One recently-reported high profile case involved Tony La Russa, the manager of the St. Louis Cardinals Major League baseball team, whose identity was hijacked on Twitter by an imposter. The suit filed in the Superior Court of California in San Francisco, which has since been dismissed, claimed that someone created an account under La Russa's name and posted "tweets," which gave the false impression that the comments came from La Russa. The suit also said that the comments were "derogatory and demeaning" and thus damaged La Russa's trademark rights. There have also been reports of corporate sabotage. For example, it was reported that a public relations firm allegedly set up a Twitter account in the name of a rival firm. The firm then allegedly disseminated malicious "tweets" for two months before the competing firm realized that its identity had been hijacked.
What is illustrated by the preceding examples is that one of the most basic steps that brand owners can take to minimize the risk of trademark infringement or hijacking on social media sites is registering their names. Before "jumping" into social media marketing, however, they should have a well-planned branding strategy. Experts do not recommend that companies "jump” into social media marketing because social media requires a well-designed strategy for it to be most effective.
Once brand owners have reserved their names, they should next institute a monitoring program to detect negative, inaccurate and misleading comments about them and intellectual property infringements. Although gaining complete control over all negative comments and unauthorized use of company intellectual property is not practical or feasible, a certain amount of control is achievable by monitoring social network sites on a regular and systematic basis.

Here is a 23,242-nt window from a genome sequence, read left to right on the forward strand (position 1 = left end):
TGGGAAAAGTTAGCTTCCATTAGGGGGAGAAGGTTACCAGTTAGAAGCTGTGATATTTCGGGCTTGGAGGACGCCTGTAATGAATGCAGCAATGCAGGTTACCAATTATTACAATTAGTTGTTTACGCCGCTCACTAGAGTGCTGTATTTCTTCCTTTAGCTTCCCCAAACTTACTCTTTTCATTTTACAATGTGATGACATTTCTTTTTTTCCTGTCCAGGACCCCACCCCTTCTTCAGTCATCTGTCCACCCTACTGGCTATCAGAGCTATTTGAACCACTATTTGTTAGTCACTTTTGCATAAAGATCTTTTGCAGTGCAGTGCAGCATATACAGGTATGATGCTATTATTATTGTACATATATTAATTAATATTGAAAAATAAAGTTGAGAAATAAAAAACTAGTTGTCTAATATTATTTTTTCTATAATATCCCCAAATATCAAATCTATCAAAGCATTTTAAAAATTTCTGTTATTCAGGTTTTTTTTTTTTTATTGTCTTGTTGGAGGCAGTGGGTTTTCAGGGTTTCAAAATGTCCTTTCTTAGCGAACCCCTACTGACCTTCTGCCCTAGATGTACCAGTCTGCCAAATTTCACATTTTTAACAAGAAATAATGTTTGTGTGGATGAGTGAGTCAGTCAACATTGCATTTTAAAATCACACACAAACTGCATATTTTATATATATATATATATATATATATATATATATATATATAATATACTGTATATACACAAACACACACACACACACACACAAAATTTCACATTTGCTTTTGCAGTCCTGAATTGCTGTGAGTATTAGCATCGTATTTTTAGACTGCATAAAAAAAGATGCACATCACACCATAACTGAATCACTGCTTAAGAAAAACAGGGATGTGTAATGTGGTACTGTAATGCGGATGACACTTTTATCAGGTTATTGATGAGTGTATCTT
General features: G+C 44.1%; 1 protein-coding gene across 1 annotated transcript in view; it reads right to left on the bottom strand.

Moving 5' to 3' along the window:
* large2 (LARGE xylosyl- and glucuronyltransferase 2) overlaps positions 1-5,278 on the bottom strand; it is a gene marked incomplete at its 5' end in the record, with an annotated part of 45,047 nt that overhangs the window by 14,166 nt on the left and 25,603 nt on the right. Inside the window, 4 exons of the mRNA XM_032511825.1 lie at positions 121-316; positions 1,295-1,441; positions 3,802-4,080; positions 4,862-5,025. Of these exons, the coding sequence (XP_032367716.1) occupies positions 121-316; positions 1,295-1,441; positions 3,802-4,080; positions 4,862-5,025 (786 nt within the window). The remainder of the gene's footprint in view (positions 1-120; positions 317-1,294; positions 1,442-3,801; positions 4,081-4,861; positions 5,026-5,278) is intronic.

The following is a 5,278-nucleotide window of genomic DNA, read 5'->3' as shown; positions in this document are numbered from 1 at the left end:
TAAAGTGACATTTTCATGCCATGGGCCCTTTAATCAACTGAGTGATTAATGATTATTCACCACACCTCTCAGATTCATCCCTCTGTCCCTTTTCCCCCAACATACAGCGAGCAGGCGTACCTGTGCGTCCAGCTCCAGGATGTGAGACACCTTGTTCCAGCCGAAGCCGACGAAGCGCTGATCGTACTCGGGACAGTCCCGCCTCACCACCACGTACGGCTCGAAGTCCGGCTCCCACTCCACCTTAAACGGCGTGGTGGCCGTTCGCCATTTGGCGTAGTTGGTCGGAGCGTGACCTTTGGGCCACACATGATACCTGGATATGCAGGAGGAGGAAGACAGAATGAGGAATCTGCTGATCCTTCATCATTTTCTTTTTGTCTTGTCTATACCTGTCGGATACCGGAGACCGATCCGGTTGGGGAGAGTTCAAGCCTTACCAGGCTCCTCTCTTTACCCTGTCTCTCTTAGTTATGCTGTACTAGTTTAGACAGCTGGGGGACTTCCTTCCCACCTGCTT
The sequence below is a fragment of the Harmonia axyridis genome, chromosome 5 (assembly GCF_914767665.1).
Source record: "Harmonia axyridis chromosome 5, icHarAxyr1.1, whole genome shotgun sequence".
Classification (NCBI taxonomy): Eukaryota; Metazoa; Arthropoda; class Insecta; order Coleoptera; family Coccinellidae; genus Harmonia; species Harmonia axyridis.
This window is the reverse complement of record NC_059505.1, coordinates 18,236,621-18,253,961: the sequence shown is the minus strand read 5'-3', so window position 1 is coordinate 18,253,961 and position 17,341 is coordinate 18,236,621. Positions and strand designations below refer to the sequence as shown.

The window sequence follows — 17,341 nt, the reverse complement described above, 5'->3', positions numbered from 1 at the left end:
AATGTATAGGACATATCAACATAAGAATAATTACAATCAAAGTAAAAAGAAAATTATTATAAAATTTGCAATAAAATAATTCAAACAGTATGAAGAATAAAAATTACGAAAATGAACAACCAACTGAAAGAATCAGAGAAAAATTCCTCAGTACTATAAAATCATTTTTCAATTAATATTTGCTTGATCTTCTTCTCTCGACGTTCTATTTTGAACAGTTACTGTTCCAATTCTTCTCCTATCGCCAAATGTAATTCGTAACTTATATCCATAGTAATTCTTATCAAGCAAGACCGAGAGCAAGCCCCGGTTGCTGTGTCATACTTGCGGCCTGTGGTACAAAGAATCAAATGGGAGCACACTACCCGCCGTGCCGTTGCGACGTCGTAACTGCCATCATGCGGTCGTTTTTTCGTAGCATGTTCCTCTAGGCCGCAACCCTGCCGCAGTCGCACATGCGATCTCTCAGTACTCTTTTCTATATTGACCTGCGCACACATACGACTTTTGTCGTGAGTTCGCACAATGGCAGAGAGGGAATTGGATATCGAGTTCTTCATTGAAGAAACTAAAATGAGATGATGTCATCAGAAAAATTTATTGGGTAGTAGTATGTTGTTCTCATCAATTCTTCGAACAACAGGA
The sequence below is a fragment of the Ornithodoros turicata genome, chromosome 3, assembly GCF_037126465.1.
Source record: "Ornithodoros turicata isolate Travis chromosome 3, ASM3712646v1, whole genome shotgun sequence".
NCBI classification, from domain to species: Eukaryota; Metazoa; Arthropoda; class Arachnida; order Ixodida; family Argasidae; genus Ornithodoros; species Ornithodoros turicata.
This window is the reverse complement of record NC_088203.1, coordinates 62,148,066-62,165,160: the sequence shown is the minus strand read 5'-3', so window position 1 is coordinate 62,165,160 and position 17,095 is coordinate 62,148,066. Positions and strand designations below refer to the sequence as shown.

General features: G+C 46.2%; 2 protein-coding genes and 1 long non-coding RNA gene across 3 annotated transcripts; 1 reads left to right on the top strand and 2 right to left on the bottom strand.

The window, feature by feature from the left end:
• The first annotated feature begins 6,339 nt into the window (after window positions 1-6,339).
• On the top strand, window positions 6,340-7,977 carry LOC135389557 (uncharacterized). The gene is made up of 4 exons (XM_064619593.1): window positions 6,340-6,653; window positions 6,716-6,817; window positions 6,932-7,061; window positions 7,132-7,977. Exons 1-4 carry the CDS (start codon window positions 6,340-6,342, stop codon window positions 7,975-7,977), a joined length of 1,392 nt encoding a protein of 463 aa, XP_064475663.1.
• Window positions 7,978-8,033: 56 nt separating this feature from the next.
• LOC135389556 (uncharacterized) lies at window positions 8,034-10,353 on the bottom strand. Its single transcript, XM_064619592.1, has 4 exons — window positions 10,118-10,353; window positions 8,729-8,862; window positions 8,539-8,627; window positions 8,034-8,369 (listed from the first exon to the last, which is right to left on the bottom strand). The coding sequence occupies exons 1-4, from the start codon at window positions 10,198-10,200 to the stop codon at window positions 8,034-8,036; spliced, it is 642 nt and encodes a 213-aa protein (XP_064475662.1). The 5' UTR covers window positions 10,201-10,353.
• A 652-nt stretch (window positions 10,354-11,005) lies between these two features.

A monitoring program can consist of a self-monitoring program, carried out by company employees or an independent monitoring service company. Before implementing a monitoring program, however, it is advisable to first decide what sort of content poses the greatest risk and what type of content can be ignored. Most companies should at least be concerned with the following types of content: trademark infringement, dilution, counterfeit sale of goods or services, defamatory speech, brand tarnishment, impersonation of company employees and false or misleading advertising. Companies should also consider which of the social network and user-generated content sites are most relevant to their industry and business. The more common sites to monitor include Facebook, Twitter, MySpace, YouTube, Wikipedia®, Second Life and other virtual worlds, eBay®, industry blogs and product and service review sites.